At a Glance
- Career History: Assistant U.S. District Attorney, Southern District of New York, Justice Department (1988-2001); Narcotics unit chief, Southern District of New York (1994-1995); Section chief, Organized Crime and Terrorism, Southern District of New York (1995-2001); Associate, Christy and Viener (1993-1995)
- Hometown: Brooklyn, N.Y.
- Alma Mater: Amherst Collge, B.A. (math and economics), 1982; Harvard Law School, J.D., 1986
- Spouse: Jennifer Letzkus
- Religion: Catholic
- Chicago Office: Dirksen Federal Building, 219 South Dearborn Street, Fifth Floor Chicago, Illinois
- DC Office: Bond Federal Building1400 New York Avenue, NW, Ninth FloorWashington D.C.
- Web site
Path to Power
Fitzgerald was born in the Flatbush neighborhood of Brooklyn, New York. His father, an Irish immigrant, worked as a doorman. Fitzgerald would take the same job to help pay his way through college.
The young Fitzgerald attended Our Lady Help of Christians school in Brooklyn before going to high school in Manhattan at Regis High School, a Jesuit school for gifted students. Like all students at Regis, he attended the school on a scholarship.
Although he was appointed to his current position by George W. Bush, Fitzgerald is famous for his political neutrality. He has prosecuted high-profile politicians from both parties, and the New York Times reported that on his 1988 New York voter registration, he chose ''non-partisan'' as his party affiliation, according to state records. "Many former colleagues said they were unsure what Mr. Fitzgerald's political leanings were," the Times reported.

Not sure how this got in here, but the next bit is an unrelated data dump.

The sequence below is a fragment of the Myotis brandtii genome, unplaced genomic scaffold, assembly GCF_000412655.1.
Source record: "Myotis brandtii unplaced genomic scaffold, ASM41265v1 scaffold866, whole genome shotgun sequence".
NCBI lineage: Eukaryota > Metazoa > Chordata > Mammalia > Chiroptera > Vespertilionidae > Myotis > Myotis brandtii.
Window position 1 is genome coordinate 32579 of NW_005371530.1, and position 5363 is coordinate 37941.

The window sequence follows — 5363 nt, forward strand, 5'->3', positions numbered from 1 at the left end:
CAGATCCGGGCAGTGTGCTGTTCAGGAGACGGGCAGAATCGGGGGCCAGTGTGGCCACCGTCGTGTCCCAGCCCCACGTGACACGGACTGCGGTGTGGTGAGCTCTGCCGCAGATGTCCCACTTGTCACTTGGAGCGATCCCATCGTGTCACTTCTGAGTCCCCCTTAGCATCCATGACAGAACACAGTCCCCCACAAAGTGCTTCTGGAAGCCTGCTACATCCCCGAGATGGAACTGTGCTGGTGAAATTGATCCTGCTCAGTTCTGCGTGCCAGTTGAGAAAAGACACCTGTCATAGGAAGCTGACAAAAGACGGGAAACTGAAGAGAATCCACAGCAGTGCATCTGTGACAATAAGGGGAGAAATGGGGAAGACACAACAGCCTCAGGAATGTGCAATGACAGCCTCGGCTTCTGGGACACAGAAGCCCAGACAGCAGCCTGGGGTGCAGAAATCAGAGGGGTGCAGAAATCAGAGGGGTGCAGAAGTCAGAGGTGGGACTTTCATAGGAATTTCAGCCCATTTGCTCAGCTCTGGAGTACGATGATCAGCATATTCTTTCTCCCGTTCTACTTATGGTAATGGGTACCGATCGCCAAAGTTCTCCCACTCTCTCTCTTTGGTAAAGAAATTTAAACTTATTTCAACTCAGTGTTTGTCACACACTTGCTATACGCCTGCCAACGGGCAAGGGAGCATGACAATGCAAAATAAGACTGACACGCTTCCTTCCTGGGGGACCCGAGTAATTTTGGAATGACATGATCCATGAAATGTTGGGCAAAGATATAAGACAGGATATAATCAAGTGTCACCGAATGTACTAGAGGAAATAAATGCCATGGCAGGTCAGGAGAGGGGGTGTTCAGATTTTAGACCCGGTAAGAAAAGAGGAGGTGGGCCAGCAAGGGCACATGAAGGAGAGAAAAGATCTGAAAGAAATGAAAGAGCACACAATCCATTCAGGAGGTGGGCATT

"He takes on Republicans and Democrats," Dick Simpson, a political-science professor at the University of Illinois at Chicago, told People. "He doesn't harbor ambitions to be a politician, so he doesn't care."
As a prosecutor, Fitzgerald may have made more enemies than friends. But his tenacity has also won him lots of fans. In 2001, then-Sen. Peter G. Fitzgerald (R-Ill.), who is not related to the prosecutor, pushed for Fitzgerald's appointment as U.S. attorney in Illinois. After Sen. Fitzgerald retired in 2004, Barack Obama won his Senate seat.
As an assistant U.S. Attorney in New York's southern district, Fitzgerald worked under Mary Jo White, the first woman to hold that position. She is now a partner in litigation at the law firm of Debevoise and Plimpton in New York.
According to the Center for Responsive Politics, Fitzgerald has not tipped his hand by contributing to any political campaigns.